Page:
Dropping the iPhone NDA was a step in the right direction. Actually, releasing the iPhone SDK was the first step towards a brighter future, however, the community needed to basically beg Apple to do both. Couldn’t Apple release a well documented set of guidelines, that developers could follow while developing their games and applications? I think this could be done with relative ease, and the impact would be substantial. Not only would would developers be given a clear set of rules to follow, but real-world, long-term companies could be founded. Companies that are interested in establishing roots in the industry, developing platforms of their own and contributing in ways we can’t imagine. These things can’t happen to their fullest potential until Apple opens up and comes clean with what is really driving app store rejections and approvals. No more guessing, hoping and praying that a response will be given, the iPhone development community deserves more. And the potential behind the technology is enough to transform the mobile market as we know it today.

Some setbacks remain, and until Apple releases a clear set of development guidelines, the App Store will still be considered an “application boutique.” Developers and game publishers will continue to devote energy and resources to developing great titles that may never see the light of day. But remember, the iPhone SDK wasn’t so easy to reason out of Cupertino. So what do you think Apple, maybe some official App Store development guidelines for the holidays?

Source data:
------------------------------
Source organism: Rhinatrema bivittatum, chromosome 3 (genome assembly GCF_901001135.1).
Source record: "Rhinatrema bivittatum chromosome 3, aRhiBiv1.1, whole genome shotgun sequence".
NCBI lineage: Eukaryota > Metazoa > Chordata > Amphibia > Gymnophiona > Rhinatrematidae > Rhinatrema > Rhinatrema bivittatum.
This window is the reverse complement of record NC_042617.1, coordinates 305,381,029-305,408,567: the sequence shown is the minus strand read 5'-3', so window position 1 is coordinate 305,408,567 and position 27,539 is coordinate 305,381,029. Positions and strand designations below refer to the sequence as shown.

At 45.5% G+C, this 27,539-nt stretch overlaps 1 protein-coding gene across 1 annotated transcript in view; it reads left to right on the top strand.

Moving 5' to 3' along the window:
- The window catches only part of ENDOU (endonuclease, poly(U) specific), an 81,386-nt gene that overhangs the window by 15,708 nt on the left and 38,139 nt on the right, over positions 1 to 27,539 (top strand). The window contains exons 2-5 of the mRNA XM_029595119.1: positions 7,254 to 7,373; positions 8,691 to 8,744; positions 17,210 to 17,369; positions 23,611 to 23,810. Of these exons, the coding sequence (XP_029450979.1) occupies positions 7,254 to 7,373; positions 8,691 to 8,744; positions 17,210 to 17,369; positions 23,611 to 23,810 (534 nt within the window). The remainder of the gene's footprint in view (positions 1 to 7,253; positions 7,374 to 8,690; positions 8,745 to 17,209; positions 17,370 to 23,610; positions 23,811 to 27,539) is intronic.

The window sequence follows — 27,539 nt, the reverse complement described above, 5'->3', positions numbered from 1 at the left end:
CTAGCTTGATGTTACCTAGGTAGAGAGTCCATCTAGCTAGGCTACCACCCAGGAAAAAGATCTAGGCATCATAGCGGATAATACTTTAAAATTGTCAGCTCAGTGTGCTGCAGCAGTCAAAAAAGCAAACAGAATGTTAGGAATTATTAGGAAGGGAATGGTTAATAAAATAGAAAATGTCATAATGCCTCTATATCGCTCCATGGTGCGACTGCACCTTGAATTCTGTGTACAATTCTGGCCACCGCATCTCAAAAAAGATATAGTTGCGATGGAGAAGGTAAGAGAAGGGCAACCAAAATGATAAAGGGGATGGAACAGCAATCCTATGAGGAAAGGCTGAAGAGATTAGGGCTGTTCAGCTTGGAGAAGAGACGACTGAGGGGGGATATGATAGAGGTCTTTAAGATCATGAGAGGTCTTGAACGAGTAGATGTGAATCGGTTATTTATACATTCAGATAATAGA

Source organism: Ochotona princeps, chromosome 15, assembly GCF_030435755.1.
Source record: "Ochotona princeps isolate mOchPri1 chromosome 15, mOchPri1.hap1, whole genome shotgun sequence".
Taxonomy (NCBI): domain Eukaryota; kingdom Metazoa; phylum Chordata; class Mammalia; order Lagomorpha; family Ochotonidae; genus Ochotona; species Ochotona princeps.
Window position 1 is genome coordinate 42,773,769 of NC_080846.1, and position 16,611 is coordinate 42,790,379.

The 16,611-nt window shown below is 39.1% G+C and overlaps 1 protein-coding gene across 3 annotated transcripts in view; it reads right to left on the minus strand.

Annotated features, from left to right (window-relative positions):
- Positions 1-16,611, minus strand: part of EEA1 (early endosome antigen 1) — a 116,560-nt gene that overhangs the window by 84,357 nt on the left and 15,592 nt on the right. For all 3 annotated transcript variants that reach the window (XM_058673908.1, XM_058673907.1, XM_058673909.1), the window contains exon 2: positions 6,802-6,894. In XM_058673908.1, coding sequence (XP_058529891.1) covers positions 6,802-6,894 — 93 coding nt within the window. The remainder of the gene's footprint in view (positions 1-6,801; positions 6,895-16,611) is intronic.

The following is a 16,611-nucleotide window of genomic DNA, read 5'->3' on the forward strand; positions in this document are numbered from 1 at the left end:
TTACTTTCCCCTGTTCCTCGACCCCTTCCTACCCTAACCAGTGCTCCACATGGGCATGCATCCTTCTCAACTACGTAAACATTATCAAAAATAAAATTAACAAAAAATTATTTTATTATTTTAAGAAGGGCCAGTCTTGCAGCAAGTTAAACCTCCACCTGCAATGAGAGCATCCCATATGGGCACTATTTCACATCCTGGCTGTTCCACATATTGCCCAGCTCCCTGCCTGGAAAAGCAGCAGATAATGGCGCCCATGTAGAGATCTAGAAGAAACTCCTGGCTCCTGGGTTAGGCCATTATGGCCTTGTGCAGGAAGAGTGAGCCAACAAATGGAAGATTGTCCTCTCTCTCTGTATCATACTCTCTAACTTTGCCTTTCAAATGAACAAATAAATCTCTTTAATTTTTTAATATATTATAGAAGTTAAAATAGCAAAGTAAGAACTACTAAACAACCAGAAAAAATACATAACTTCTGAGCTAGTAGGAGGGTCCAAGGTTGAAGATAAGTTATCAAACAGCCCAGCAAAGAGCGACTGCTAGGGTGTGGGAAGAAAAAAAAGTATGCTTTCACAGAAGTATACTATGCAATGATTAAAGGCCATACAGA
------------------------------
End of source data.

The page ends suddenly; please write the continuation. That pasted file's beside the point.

Comments [10]

10 Comments to “All I Want For The Holidays Are App Store Development Guidelines”

Pete @ November 18th, 2008 at 8:59 pm
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I’d actually pay for this. As sad as that is. I would.

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JokerWins @ December 18th, 2008 at 5:52 pm
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Still relevant now. Need. Want. Please?

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pushingit @ December 22nd, 2008 at 8:02 pm
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how about restrictions on content??? is there a line in the sand that you can’t cross? R rated? only PG-13? any statement from apple on this??

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Alas @ September 12th, 2014 at 11:49 am
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hey could you please do your app rwieevs the way you used to do them with the camera on the phone not on you because it gets really hard to see´╗┐ the screen of the phone